Myth #1: “I’ll succeed if I work hard enough.”
Perhaps we have films like Rocky and The Pursuit of Happyness to blame for having this fairytale mindset, thinking that whoever watches the market 24/7, takes the most trades, and gives up his entire social life, will be rewarded with a happy ending.
It’s unfair, I know. But that’s how life works. Think about it. What do you think is the proportion of artists and athletes who dedicate so much time to their craft but still find that they couldn’t live off their careers? The markets reward not those who only work hard, but who also works smart. It’s possible to make a living out of trading. However, one has to be consistently good at it.
To be consistently good at trading you need to develop your skills and stay disciplined. This means that you have to work on things that you can control (consistency of preparation, getting educated, reviewing your trades, etc.), so stop depending on good karma to reward you with pips! For instance, start with your trading journal to figure out what you’re doing right and what you need to improve on.
Myth #2: “All I need is DISCIPLINE.”
Discipline is most definitely necessary to being successful in trading, but that’s not all it takes. No matter how disciplined you are, if you find yourself on the losing end most of the time, then you’re probably doing one of the other thousands of things that traders do, or not do, that can trip up your capital.
Trading psychology expert Dr. Brett Steenbarger says that the main cause of trading failure is the lack of an objective edge in the markets. Many traders are guilty of taking trades based on random patterns, strategies, or systems without testing those out themselves or without doing proper background research first. It’s like buying a new home without checking out the neighborhood!
Traders who have blown up their accounts and lost their hard-earned money aren’t necessarily an undisciplined bunch. It could be that they didn’t dedicate enough time and effort into figuring out which trading style is best for them. They probably didn’t spend time to practice on demo first or backtest their strategies before going live.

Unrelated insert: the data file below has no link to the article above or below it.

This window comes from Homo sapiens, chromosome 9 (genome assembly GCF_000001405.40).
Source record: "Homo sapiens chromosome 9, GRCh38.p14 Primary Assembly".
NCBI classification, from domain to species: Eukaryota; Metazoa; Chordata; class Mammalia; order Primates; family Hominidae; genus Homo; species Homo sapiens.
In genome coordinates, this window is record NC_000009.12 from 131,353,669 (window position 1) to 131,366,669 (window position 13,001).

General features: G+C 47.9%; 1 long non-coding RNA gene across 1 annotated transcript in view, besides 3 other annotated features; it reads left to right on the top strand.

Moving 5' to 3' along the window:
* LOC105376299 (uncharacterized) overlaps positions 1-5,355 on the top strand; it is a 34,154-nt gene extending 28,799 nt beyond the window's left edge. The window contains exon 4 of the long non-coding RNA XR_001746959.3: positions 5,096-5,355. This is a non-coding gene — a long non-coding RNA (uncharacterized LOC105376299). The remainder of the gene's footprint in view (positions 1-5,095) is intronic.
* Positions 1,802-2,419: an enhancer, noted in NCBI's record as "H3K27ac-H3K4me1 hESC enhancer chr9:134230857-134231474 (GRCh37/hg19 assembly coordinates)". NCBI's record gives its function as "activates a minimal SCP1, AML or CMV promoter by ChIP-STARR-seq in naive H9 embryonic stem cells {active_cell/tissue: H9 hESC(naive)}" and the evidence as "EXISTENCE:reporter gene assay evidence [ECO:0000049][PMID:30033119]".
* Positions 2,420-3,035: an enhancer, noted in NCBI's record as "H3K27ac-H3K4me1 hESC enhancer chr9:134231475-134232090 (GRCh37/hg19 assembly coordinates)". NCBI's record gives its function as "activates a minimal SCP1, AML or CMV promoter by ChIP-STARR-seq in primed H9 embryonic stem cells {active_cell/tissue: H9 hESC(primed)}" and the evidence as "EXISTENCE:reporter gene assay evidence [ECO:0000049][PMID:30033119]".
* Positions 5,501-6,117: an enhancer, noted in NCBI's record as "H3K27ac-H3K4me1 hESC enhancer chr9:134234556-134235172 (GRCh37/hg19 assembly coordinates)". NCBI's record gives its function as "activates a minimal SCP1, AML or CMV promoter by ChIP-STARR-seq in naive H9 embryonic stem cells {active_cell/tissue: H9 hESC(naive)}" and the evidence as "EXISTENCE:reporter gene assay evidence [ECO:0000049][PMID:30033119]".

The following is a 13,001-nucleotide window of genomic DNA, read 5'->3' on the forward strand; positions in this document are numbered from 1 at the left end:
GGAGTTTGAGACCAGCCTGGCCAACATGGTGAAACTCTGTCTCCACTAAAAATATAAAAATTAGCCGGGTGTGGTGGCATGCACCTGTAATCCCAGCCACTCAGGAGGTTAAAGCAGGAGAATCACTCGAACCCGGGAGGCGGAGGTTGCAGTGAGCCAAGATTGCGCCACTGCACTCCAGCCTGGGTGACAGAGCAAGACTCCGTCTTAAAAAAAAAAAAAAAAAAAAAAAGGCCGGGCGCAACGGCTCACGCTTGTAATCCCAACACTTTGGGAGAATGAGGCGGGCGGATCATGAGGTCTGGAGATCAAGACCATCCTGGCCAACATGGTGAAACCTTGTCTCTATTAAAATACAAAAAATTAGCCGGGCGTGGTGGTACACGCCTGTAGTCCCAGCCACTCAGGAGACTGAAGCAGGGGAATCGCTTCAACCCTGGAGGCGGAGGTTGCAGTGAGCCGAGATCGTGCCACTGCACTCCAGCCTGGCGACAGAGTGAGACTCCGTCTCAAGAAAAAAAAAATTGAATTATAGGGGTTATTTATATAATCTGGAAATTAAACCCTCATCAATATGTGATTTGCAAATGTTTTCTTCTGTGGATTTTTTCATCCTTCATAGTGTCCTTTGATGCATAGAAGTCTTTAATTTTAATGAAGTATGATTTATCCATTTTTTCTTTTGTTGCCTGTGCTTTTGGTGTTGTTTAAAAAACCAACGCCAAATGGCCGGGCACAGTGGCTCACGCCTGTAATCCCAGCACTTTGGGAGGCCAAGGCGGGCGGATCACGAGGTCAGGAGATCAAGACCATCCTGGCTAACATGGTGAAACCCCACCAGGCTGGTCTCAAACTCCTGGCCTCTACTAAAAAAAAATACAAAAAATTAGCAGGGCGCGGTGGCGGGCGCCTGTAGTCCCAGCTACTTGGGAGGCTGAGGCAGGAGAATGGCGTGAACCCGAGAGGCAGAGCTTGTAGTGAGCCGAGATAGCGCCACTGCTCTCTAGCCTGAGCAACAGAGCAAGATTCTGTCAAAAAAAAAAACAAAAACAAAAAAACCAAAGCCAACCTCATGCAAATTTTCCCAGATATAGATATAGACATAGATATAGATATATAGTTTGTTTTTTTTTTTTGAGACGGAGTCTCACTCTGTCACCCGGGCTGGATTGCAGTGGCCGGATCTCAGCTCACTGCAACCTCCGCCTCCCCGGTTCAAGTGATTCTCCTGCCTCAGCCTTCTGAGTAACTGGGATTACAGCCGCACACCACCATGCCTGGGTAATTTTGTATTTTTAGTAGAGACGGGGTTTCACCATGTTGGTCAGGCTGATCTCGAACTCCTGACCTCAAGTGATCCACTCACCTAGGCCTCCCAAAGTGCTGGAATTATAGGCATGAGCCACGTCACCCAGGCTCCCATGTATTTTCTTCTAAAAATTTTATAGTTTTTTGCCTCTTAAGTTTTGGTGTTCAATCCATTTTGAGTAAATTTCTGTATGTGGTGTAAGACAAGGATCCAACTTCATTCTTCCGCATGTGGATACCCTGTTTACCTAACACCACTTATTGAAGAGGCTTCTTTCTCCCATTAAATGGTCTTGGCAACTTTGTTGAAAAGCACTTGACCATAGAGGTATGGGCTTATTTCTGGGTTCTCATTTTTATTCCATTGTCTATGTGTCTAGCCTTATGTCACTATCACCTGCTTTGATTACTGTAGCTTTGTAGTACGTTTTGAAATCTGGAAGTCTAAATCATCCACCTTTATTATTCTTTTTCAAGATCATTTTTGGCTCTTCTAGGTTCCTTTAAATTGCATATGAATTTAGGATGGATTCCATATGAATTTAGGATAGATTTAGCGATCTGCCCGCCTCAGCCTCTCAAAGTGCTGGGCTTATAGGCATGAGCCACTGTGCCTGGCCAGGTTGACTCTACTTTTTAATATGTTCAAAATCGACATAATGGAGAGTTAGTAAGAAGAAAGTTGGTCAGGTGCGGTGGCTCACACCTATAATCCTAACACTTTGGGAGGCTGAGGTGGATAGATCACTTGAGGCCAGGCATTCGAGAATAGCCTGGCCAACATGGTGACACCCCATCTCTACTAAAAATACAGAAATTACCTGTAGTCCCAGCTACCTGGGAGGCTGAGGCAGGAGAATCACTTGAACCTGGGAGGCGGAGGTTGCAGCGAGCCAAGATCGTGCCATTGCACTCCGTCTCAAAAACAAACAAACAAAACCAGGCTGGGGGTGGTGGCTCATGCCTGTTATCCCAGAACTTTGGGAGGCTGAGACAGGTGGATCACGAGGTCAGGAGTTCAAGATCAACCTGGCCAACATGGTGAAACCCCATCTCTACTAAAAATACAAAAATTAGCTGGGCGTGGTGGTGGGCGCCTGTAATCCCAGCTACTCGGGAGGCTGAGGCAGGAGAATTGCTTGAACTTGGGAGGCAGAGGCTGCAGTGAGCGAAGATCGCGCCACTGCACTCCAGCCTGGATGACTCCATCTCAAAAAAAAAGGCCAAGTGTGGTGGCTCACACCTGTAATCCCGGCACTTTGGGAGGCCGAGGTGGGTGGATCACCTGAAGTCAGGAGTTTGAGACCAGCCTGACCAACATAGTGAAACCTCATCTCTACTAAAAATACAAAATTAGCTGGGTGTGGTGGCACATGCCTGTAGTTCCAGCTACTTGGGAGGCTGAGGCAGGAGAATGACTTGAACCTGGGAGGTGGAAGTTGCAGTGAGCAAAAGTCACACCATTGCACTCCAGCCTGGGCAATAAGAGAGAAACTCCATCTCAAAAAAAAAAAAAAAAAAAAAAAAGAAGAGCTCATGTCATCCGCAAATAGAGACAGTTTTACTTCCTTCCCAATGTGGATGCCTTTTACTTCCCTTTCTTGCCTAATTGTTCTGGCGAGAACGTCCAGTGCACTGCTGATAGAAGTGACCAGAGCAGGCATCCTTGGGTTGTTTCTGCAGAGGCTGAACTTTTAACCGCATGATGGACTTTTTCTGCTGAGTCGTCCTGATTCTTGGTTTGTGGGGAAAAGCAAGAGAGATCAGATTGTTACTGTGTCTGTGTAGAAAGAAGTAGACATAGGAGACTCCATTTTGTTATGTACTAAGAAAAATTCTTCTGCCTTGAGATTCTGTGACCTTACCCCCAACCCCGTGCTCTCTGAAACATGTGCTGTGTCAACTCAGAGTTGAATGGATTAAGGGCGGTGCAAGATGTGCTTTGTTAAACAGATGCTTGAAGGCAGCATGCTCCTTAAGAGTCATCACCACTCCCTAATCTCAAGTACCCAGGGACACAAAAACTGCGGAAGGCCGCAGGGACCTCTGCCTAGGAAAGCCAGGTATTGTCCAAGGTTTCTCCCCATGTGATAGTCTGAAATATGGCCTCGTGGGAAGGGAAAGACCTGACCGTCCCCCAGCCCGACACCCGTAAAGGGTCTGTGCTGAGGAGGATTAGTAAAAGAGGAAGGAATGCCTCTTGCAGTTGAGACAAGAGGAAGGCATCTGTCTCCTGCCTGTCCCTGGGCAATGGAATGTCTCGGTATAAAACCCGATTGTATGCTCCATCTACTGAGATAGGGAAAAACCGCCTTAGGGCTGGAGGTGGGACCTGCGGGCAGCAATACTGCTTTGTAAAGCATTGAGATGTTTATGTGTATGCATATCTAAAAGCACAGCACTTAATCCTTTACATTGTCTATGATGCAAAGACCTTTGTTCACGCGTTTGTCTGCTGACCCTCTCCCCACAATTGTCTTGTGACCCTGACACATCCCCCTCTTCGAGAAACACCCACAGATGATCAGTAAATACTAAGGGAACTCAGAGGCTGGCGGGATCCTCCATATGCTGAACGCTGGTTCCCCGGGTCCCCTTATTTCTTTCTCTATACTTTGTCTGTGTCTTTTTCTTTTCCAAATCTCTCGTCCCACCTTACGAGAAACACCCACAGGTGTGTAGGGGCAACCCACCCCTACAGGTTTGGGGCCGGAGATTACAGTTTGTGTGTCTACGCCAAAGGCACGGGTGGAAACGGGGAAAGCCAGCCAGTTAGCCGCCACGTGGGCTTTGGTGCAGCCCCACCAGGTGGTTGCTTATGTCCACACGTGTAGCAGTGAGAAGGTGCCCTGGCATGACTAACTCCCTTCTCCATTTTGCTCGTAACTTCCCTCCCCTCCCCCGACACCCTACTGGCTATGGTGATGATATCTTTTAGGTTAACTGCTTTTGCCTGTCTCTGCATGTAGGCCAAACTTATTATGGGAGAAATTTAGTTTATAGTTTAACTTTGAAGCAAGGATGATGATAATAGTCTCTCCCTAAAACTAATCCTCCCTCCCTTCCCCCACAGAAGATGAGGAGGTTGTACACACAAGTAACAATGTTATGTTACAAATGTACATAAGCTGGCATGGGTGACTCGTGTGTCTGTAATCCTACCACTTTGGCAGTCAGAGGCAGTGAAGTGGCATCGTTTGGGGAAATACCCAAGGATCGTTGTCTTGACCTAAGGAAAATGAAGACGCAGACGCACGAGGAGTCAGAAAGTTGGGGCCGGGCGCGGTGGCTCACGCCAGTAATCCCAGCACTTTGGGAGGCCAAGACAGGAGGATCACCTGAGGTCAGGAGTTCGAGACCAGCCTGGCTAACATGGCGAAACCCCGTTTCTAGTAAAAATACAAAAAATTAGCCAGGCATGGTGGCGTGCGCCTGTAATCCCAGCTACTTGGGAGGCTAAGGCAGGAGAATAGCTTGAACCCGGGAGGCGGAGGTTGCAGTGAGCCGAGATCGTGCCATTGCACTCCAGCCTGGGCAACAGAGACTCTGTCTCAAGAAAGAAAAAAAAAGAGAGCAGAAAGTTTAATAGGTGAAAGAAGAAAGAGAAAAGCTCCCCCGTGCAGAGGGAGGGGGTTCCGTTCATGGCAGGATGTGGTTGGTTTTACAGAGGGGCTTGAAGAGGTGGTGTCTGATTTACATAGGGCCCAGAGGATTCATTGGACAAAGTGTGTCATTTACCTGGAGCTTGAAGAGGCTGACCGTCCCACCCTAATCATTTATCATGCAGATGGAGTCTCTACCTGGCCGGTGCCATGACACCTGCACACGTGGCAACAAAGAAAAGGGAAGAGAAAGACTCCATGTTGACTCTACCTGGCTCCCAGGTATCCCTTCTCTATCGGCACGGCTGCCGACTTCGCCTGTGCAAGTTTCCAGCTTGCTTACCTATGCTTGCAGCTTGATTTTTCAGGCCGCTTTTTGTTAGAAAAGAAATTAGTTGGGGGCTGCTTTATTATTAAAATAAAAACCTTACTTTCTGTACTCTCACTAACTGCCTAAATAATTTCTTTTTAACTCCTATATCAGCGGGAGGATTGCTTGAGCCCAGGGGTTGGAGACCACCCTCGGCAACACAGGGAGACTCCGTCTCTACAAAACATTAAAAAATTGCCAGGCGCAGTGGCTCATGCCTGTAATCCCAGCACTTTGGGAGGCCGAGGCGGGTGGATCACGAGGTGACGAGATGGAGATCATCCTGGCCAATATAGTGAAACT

Keep in mind that your capital, no matter how huge, is still limited and that it might not be enough to last your learning curve. Learn the ropes and get a good feel of the markets first. That’s what demo trading is for.
Myth #3: “Emotion is a trader’s number one enemy.”
There’s no denying that unchecked emotions can take its toll on your trading performance. For many traders giving in to emotions means cutting gains early, letting losses run, and even removing stop losses (gasp!). These acts often lead to bigger-than-expected losses and lots of margin calls. But while overcoming emotions is a huge challenge, it’s not the only one out there.
Always remember that trading is a performance field, wherein success is the result of a combination of many, many variables: talent, skills, passion, and discipline to name a few. As with discipline, control over your emotions is a crucial factor but it’s not the only ingredient to success. Mastering trading psychology simply dictates how consistent you are with applying your talents and skills, but it cannot replace those factors.
Which among the three misconceptions are you most guilty of? Remember young Padawans, there is no universal recipe for success. What works for others may or may not work for you. So take every generalization you come across with a grain of salt.